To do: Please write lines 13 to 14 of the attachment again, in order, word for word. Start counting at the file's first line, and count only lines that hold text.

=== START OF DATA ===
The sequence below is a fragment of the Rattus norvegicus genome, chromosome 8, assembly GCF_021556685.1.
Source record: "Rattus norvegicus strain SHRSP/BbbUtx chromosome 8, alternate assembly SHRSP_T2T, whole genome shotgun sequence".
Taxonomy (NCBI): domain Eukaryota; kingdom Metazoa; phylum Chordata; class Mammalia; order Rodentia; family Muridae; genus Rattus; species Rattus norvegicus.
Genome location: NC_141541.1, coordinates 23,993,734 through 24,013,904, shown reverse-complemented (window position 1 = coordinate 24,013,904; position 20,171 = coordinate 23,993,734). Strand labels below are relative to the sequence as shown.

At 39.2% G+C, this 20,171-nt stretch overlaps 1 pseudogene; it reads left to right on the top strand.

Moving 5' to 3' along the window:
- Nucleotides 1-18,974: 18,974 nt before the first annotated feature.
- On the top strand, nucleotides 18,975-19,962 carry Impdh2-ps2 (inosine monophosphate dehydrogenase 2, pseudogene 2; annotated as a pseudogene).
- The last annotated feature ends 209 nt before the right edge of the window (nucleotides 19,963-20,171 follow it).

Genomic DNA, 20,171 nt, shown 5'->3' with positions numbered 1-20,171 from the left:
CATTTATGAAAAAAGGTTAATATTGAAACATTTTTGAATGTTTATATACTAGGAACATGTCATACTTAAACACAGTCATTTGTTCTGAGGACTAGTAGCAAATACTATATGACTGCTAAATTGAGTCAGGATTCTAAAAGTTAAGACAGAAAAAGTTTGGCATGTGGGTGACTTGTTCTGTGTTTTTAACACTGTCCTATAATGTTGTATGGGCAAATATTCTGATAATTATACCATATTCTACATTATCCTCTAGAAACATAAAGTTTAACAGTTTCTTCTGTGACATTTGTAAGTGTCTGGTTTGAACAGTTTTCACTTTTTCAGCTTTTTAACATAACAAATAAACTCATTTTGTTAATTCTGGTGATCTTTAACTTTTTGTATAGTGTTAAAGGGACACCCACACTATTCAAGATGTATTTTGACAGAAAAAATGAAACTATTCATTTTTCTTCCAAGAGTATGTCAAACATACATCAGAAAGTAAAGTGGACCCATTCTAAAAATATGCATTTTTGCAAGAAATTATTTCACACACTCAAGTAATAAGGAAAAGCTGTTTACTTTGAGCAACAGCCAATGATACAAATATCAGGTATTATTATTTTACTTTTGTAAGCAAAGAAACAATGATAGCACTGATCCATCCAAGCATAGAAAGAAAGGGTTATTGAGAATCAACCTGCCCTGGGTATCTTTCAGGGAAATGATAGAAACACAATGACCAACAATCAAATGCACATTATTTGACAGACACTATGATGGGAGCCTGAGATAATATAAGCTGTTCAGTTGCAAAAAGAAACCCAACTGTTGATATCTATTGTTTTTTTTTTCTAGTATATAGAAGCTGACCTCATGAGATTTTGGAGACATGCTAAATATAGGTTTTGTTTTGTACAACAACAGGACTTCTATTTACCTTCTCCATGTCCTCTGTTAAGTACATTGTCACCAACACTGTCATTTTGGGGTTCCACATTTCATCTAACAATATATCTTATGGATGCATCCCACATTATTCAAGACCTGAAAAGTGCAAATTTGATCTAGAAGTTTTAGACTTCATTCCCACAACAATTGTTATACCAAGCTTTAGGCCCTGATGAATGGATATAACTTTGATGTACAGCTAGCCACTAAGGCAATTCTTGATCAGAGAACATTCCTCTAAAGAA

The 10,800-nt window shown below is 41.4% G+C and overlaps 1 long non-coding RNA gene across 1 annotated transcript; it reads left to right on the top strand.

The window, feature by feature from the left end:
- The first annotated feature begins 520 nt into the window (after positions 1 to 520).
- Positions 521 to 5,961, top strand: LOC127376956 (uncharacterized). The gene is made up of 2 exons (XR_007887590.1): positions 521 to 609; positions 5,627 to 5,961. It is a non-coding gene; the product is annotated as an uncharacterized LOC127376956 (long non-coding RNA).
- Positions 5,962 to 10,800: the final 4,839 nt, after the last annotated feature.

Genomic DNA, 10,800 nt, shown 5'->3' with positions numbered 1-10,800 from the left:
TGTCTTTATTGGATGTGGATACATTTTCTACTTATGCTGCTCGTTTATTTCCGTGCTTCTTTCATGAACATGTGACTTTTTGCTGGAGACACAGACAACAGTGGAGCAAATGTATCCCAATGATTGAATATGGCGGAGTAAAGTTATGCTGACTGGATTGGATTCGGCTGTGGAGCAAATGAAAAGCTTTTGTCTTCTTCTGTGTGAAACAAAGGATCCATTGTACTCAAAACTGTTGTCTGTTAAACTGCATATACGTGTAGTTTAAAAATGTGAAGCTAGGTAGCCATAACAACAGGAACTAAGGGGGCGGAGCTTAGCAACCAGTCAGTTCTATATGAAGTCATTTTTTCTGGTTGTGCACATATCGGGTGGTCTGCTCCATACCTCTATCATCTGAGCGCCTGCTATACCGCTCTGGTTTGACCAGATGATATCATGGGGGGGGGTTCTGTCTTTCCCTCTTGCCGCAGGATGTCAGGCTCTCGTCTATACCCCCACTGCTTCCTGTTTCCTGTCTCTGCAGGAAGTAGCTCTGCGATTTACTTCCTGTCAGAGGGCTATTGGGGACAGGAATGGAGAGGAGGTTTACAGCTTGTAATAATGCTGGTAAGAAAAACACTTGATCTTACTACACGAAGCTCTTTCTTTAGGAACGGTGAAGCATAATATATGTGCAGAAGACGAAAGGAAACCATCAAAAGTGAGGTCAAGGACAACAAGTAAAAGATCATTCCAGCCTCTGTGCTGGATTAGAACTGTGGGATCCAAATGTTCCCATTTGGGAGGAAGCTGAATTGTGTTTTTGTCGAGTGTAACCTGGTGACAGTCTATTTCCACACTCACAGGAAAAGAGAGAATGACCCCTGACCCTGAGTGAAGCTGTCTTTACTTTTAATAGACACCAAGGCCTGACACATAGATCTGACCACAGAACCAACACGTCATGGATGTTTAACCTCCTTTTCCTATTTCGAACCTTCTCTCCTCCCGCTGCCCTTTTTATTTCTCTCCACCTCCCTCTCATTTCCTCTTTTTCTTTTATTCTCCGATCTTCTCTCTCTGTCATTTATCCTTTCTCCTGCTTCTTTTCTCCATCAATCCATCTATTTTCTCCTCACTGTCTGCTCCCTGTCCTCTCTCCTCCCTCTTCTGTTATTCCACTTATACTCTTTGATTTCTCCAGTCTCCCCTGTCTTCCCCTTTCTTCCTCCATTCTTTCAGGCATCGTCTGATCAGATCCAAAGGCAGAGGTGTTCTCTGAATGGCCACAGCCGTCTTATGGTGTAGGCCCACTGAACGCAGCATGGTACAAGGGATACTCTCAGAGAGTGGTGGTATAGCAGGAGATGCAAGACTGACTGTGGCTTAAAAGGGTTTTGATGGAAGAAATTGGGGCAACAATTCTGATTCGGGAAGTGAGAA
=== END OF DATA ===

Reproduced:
The window, feature by feature from the left end:
- The first annotated feature begins 520 nt into the window (after positions 1 to 520).